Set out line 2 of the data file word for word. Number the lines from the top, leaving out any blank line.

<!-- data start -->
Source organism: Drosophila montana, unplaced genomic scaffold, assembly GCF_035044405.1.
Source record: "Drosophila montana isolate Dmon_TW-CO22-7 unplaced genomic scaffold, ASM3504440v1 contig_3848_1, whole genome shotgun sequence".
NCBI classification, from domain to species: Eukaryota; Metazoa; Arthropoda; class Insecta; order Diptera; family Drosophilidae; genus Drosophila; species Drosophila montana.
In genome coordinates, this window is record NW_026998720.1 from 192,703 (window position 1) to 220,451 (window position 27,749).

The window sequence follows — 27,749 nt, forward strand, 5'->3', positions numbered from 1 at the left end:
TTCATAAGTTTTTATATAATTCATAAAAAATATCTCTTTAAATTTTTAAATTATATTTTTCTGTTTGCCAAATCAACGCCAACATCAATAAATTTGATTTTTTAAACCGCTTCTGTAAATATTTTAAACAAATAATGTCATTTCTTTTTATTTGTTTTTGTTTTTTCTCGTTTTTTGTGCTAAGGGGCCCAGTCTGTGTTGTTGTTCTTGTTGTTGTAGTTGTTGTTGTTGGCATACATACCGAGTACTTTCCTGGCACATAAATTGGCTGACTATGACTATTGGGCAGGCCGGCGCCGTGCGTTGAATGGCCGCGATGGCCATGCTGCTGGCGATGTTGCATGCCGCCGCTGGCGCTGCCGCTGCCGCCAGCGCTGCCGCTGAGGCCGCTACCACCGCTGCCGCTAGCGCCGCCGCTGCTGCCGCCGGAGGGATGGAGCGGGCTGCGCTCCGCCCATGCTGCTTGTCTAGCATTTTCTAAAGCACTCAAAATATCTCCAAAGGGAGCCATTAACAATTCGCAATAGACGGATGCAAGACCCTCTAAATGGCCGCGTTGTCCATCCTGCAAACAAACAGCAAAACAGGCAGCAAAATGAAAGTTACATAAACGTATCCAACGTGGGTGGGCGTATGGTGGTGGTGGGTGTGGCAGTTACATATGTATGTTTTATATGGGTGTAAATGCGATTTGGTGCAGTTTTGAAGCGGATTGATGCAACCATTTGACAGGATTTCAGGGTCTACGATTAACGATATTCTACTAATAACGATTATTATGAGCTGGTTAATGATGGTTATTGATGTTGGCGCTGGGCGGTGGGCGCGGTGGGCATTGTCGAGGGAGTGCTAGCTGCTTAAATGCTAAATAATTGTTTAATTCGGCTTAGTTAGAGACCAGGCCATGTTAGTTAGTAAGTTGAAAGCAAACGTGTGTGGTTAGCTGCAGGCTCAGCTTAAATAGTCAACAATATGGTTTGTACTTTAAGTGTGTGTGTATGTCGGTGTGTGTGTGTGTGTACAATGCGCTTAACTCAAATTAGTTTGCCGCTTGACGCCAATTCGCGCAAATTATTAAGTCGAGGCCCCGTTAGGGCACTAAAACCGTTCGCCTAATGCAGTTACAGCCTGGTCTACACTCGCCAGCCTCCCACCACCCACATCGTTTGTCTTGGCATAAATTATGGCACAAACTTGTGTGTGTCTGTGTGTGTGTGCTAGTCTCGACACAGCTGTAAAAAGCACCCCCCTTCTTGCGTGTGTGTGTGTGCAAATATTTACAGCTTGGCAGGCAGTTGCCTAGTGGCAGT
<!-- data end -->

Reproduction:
Source record: "Drosophila montana isolate Dmon_TW-CO22-7 unplaced genomic scaffold, ASM3504440v1 contig_3848_1, whole genome shotgun sequence".